History would prove Cuvier wrong on both accounts. Neither bats (Griffin, 2001) nor blind people ( Wall Emerson and Ashmead, 2008) use their sense of touch for navigation in space. However, Cuvier's reputation was domineering. His influence on science was overarching. Roughly for the next century and a half researchers devoted their attention on the bats' sense of touch, until the Americans Donald R. Griffin and Robert Galambos and the Dutchman Sven Dijkgraaf discovered echolocation. That is, they unequivocally demonstrated that bats use the echos of ultrasound they emit to navigate their environment in flight and catch prey (Griffin, 2001). Griffin wrote an informative popular book about his findings entitled "Listening in the Dark: The Acoustic Orientation of Bats and Men". Vigorous research continues to the day to elucidate the nerve cell mechanisms that underlie this fascinating behavior.


I was exposed to some aspects of bat research when I was a student. The processing of ultrasound frequencies used for echolocation constitutes a prominent feature in the auditory pathway of echolocating bats (Neuweiler and others, 1980). My pilot study helped visualize this prominence with a functional imaging method (Melzer P, 1985).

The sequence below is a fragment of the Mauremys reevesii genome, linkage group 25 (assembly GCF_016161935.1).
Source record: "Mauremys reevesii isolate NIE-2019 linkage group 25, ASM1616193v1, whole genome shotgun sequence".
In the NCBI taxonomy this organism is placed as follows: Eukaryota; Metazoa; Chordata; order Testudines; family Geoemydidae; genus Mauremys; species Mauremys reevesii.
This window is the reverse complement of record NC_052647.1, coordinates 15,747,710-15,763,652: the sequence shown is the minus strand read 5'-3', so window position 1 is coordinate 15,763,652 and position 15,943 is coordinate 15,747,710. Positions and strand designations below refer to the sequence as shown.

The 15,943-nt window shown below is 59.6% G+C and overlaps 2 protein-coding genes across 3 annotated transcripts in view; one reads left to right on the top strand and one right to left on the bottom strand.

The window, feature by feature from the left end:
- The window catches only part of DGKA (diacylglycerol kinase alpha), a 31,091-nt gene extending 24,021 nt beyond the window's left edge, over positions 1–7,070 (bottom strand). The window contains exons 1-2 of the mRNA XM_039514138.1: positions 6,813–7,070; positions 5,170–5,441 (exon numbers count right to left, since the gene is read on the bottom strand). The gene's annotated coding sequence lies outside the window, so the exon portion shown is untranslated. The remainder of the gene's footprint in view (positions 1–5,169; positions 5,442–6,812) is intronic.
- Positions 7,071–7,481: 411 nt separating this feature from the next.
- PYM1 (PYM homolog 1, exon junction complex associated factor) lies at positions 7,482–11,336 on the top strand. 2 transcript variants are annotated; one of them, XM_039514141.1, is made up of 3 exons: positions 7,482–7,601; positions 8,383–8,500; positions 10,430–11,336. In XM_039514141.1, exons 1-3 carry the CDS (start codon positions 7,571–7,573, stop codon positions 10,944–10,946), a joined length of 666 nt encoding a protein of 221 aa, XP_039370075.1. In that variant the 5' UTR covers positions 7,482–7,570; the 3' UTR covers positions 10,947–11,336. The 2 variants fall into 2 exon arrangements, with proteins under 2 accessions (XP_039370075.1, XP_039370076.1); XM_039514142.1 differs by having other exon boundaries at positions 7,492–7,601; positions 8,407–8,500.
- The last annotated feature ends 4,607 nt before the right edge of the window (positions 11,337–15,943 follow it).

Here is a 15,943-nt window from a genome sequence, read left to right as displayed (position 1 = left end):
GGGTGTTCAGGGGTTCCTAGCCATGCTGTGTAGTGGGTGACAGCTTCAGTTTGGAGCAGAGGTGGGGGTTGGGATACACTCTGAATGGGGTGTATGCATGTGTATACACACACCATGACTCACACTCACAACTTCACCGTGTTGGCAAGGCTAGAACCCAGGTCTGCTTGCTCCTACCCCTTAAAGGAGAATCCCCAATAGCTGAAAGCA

The colors in the picture show ultrasound-related activation in a transverse slice through the brain of an echolocating bat. The ear on the opposite side was exposed to sound pips of this bat's individual echolocation frequency. Two regions in the auditory midbrain known as inferior colliculus (white circle) responded to the ultrasound most prominently.

Spallanzani's observations were influenced by the fact that he used pipistrelle bats (Pipistrellus pipistrellus) for his study. They emit their echolocation calls through the mouth, and his attempts to occlude the mouth noticeably compromised navigation. Had he used the more common horseshoe bat (Rhinolophus ferrumequinum), he would have been surprised to discover that the nose was doing the job.

Addendum